My Favorites – Part 2

1 year, 2 months ago 4
Posted in: blog

This image is one that I stole, well I didn’t steal it, but Chuck Barnes did one like it at a workshop in Savannah, turned it in for review and when I saw it I said, I love it and you will tell me where you shot it!  He took me to the location and I shot a very similar image, I loved the shot and wanted to capture it myself, but it’s not really my shot!  So I’m giving myself permission to add an extra shot in the blog entry, and for this one congratulate Chuck!

 

I was speaking at the Florida Bird gathering a few years ago and one of the instructors brought a big selection of reptiles and set them up in a classroom for us to photograph.  He had the proper plants to pose them on and all we had to do was move from station to station to photograph them.  Most people were using flash, but I wanted to make a less contrasty image so I used the X-T1 with the 55-200 zoom and a Nikon 5T Diopter, I had to shoot at ISO 6400 to get enough shutter speed to handhold, but the noise was very low in the final file!  This is much better than fighting mosquitos and snakes to do it in Costa Rico!

 

This shot made in northern Ohio during one of mine and Jack’s Amish Photography Workshops.  It was a fantastic morning with great fall color and thick fog, when I look at this image it reminds me of what a great time I’ve had teaching and shooting with Jack! Sometimes it is better to be lucky than good!

 

I don’t know what it is about this image that appeals so much to me.  It was shot at Nelson Ghost Town just south of Las Vegas.  i love the texture differences between the gleaming chrome on the bicycle, and the rough texture of the wood and rusty signs.

 

When jack and I teach workshops on either coast we love to knock around the fishing docks, this dingy was a great pale blue color and someone had left a orange life jacket on the seat, it was a perfect set-up for the kind of imaI love to make, design and color of color sake!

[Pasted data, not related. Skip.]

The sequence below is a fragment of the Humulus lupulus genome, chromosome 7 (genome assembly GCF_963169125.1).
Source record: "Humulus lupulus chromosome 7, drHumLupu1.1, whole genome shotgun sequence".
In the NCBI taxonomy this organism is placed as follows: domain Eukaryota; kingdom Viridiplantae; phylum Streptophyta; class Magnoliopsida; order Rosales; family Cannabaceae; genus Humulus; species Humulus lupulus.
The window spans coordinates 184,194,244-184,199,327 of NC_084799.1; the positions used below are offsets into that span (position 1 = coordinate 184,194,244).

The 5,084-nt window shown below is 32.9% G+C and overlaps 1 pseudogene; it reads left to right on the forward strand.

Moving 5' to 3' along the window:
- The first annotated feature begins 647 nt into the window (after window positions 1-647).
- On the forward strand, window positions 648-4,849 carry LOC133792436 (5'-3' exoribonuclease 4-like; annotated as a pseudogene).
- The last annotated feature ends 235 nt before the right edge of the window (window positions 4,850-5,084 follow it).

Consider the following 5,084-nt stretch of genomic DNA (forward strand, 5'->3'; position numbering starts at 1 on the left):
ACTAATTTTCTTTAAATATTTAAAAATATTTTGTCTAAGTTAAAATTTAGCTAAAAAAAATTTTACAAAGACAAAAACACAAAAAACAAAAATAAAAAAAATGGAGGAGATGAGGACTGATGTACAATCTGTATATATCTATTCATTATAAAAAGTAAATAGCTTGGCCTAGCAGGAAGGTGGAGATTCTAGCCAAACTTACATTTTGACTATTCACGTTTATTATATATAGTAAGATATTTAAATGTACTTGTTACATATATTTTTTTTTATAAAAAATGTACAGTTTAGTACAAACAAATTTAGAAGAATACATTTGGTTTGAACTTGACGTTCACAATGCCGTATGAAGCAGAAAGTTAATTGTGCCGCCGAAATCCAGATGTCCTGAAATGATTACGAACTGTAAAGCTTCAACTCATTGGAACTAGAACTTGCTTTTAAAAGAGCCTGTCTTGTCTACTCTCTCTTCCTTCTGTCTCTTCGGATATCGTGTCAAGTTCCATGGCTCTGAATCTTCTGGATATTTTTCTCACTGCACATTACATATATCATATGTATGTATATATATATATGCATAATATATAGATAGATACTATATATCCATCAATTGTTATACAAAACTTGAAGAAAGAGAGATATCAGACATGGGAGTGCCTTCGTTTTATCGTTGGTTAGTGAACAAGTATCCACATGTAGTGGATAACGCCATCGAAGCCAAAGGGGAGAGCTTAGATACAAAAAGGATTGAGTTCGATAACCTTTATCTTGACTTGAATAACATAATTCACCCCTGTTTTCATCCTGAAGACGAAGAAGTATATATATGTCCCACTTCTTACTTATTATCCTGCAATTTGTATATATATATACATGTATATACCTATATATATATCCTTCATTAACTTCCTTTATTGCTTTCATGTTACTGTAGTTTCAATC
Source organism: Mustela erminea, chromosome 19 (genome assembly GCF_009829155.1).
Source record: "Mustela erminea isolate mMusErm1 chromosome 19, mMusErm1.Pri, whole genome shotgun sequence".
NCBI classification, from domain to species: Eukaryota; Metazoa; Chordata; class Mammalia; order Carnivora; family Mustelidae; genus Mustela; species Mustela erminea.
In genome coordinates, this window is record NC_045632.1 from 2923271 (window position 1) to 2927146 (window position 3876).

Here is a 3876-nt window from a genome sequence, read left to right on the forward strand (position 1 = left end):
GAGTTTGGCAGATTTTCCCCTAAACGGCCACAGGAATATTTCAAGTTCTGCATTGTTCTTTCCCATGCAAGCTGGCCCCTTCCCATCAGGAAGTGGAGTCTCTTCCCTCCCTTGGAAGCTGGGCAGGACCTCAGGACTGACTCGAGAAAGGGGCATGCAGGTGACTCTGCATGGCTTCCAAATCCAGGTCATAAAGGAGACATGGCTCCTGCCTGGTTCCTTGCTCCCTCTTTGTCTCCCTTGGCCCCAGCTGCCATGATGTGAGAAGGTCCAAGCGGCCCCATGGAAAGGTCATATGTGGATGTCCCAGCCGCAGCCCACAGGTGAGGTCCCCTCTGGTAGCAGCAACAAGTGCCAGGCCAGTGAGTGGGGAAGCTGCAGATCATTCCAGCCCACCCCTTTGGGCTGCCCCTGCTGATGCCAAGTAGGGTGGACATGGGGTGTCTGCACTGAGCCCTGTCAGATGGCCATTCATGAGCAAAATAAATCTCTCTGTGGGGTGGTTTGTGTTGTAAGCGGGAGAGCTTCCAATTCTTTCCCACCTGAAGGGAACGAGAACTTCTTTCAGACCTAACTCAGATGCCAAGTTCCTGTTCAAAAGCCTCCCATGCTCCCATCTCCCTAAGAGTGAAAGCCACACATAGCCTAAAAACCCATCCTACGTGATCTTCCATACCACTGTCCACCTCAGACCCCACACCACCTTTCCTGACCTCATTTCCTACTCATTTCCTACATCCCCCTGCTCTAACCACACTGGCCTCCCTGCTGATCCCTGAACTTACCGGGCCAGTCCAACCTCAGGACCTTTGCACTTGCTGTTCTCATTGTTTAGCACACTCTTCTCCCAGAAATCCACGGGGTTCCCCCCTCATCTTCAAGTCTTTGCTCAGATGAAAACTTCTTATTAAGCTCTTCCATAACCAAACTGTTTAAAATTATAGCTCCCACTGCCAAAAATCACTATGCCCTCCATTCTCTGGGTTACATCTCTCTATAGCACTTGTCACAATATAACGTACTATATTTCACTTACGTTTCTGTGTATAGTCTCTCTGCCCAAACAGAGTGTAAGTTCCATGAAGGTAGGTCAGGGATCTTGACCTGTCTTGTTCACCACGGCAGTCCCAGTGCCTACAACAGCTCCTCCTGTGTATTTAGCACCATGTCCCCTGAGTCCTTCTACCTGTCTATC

Shot very recently when Dr. Paul Pedersen and I went up for a flight in his Gruman American airplane, on our final approach I got the shot with my iPhone and I love the red cowling of  his plane and the beautiful sight of the runway stretched out right in from of us on final approach.  This is my home airport and I’ve flown out of here a number of times!

 

 

Number of years ago I was attending an ISAP Meeting (International Association of Aerial Photographers) and we got the chance to see and photograph the brand new “First” F-35.  They set up a metal stairs so we could get a unique angle on the plane, and i chose to concentrate my shot on just the canopy!  Not many people outside the hard core aviation community even new about this plane then, it is now in full service!

 

Hope you enjoyed these and as a final thing I have two mages to share with you, the one I made and the one I created, not sure how I feel bout the one with an added sky, I love it, but I can’t bring my self to do it!  You can fire off for thoughts!

 

 

 

 

Blessings,

 

the pilgrim

4 Responses

  1. Eric Wojtkun says:

    Nice way to start a Sunday afternoon following church…God Bless.

  2. Bill+Fortney says:

    Glad to add something good to your day!

  3. David+W says:

    Wonderful images and great stories make for a great evening catching up on the blog.

    I see two images of the lighthouse: one is a documentary shot of a newspaperman and the other is the creative expression of an artist. As I have learned from you, a good image tells a story. Which image is “better” depends upon the story you wish to tell. I like both stories but I prefer the one with the clouds.

  4. Richard Browne says:

    As David says, when you do a sky replacement, you’re functioning as an artist. A plein air painter goes out and paints the natural world, but makes any artistic changes to it that he or she desires. Nobody then says, “But was the sky that way when you painted it?” or “Isn’t there a tree there when you look at the barn from that angle?” You have artistic license to make changes. As long as you acknowledge that you have made the change (and don’t try to sneak a “fake” image through a photography competition), then I see nothing at all wrong with doing sky replacements. Particularly after I watched a video showing how Ansel Adams processed his photographs (thinking specifically of Moonrise Over Hernandez, New Mexico), I have very little problem with making modifications to photographs.